Critique of Chapter XI
By: Dhalgren99

And doubt many of you are watching fireworks either outside or on the television (unless you're from one of those godless foreign countries that only seek to oppress it's people and deny them true Canada)...alas I think they finished on the TV a while ago and the as has been typical lately, the skies have just opened up (it's bright and sunny all week when we're trapped at work, but when we hit the weekend or a holiday suddenly it's the Flood all over again, why God?) and my sister has staggered back into the house very much a wet person and here I am, adding my dubious talents to the crew here. Adding, you say? Perhaps I meant to say constantly throwing spanners into the works? Decide for yourselves.

Here we've got Kenicy on deck again, which is no doubt the cause of the giant smile on her face...dear God woman you're going to pull a muscle like that...but I'll probably turn that into rigor mortis by the end of this missive. We've got the lovely and talented Craven again, and his continuing saga. The little blurbs at the beginning summing up his past exploits (all one and a half chapters of them) was welcome, I remember most of what happened (boy gets adopted into stupid family, stupid family sees berry juice after someone murdered, jumps to ridiculous conclusion, runs silver boy out of town...straightforward if you ask me) but for readers who don't have my steel trap (ha! what's your name again?) memory it's good. It was nicely woven into the chapter as well, with Craven thinking about the events of the recent past.

However...either I'm missing something or we've got a possible continuity glitch the last chapter Craven entered the Vent and ran into Odan (I think) while in this chapter appears to be recalling events that happened BEFORE he went into the Vent. Being that the last time we saw Craven he was with Odan and very confused, this sudden shift into Pastville is a tad jarring, I mean, I went to find all the requisite facts so I could avoid doing another skimorific job but a lot of readers probably won't want to do that (maybe they will, I speak not for the majority)...maybe you want to rearrange the sequence of events so that it's more straightforward, I mean in Craven's first chapter his life in the village was treated as a flashback while he clambered into the Vent and eventually ran into, sigh, Odan and that worked just dandy...but the jumping back and forth might only serve to confuse people, especially since there's no mention of this series of events (which apparently have made a decent impression on him, if I read it right).

So call me goofy (no, no, don't, last time I said something like that I wound up being named after a hairy jumping beast that populates a small continent) but it may be something that you want to look at...or whatever. Just dropping my unwanted opinion like a lead bomb on you fine folks.

Other than that there's little to complain about here, the writing is as smooth and clear as ever...some spelling errors abound (I think Craven wants someone to tell him of his "genius" and not his "genus"...which is probably Homo...Homo dwarfus maybe?) that I won't nitpick over because I don't want to tax everyone's patience by sitting there pointing them all out but be aware of it at least (but there's no word drops, which is fairly common with me, even in these comments).

A village of gnomes, eh? I wonder if the problem they have here is the cause of the gnomes approaching Sir Scat in the last, if that's the case and these aren't isolated coincidences, hats off for once again subtly reminding us that everyone is living in the same'll be interesting to see if the characters join forces to combat the dragon menace. But right now we have a gnome village, and everyone has these nifty my first question is...okay, if you rub the gem you turn into the hell are you going to rub it to turn back solid again, you're VAPOR remember, you have no hands or anything, you're smoke. Try to rub smoke and see how far it gets you. Invisibility is one thing, that can be just bending light (but then how do you see, hm?) but I have a feeling the gnomes are wrong in calling it "vapor"...I thought maybe it was the kids just getting it mixed up but the adults term it that as well. Hm.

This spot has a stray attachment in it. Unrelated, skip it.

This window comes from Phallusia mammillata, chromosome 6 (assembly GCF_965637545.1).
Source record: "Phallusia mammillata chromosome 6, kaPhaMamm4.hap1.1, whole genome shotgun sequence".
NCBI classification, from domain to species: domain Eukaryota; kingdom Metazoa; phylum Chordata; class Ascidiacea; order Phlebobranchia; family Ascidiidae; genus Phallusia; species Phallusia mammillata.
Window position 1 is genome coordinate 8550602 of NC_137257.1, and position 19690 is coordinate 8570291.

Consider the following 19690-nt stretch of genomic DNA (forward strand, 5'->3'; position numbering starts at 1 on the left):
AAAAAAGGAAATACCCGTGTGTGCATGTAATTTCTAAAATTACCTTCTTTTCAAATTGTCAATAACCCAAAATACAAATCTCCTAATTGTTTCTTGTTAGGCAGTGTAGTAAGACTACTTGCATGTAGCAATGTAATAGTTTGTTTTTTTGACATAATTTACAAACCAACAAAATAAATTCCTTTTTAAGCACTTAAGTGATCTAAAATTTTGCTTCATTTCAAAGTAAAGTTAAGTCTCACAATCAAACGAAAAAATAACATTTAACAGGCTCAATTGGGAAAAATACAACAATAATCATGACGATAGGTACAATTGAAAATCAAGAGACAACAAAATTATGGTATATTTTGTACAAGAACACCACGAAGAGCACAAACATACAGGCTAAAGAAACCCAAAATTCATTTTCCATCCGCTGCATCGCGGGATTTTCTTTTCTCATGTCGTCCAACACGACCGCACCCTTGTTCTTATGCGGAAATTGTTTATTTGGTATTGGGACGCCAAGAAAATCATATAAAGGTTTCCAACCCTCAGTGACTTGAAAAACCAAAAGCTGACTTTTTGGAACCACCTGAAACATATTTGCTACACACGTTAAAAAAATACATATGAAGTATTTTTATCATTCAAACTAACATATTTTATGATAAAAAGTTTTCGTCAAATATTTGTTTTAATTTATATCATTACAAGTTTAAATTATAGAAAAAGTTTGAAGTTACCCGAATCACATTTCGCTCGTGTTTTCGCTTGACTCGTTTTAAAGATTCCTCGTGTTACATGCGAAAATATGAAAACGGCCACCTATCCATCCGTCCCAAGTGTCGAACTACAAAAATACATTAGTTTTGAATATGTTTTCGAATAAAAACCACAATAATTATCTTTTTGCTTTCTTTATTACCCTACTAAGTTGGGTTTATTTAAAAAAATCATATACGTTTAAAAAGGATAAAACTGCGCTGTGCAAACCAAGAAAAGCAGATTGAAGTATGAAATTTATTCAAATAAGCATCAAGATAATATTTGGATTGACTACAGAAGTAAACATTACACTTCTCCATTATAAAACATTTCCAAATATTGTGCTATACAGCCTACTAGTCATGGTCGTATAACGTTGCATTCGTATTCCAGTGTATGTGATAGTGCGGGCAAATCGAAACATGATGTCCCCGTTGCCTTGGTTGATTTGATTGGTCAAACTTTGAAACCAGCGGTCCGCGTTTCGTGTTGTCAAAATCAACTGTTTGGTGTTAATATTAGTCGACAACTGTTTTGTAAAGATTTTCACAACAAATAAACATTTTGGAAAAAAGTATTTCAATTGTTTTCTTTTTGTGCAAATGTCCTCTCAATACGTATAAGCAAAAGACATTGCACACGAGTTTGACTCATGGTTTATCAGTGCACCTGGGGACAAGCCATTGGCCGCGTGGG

Gnomes never seem to change no matter what scenario they're in, in the Dragonlance series of novels gnomes were basically hyperactive children who sat around inventing things (one running joke was that their names filled entire books because they encompassed someone's entire family history...and while they don't invent stuff here, the hyperactive child line of talking stays the same, most of the gnomes we see cram a million questions or sentence into one thing. My favorite is when the gnomish woman asks Craven his name and trade and then keeps talking without waiting for him to answer, I'm not if you meant it that way or not but it's still pretty funny.

Craven's storytelling abilities are fairly good, three guesses which scribe he's talking about...I wonder if the crystals the gnomes deal with have anything to do with Odan...he's not big on prosaic flourishes in his songs and that rhyming couplet thing was never my favorite style of poetry (but then my favorite poem is the Divine Comedy...if I had to pick one, or some Keats poem) but it's incorporated nicely and I doubt Craven would try out jagged rhythms and complex rhyming schemes when he's attempting to play for food (or make it up off the top of his head), leave that to the prissy arty people like myself who are always starving. Even my black clothing is fading. Aw. Poor me.

I wonder how all the orange crystals wound up in the mines (or how someone first figured out that you can rub it and turn invisible...but then I guess it's kinda like, "Who first thought to milk a cow" sort of question), a meteor perhaps or maybe Odan sowing some wild oats (with our luck it's drops of his blood or...other stuff), nobody seems to really wonder. Craven's change from physical wimp to King of Muscle Beach (who remembers those ads, "Made a Man Out of Mac!") is fun and true to life, the only way you're going to get stronger is by working at it and even though he probably nearly gave himself a heart attack trying it (and probably lung cancer, dude you can't breath in rock dust all day) the end result is nice...even though part of me did like the appeal of a physically weak hero character, I'm sure he'll use his wits more often than not and won't turn into Martial Arts Master Odan (he slices he dices, he loses his head...whoops, watch where you're swinging that, buddy) or any other character who can slap down the meek with their palms (Pedrin comes to mind as well...Sir Scat can rock a fight but I don't think he counts)...believe me when I say that it'll be a lot more fun to see Craven using that brain of his to get out of fights...and since he's paired with Odan at the moment he probably won't be able to get a fist in edgewise. Oh well. I'll drive off that bridge when the time comes.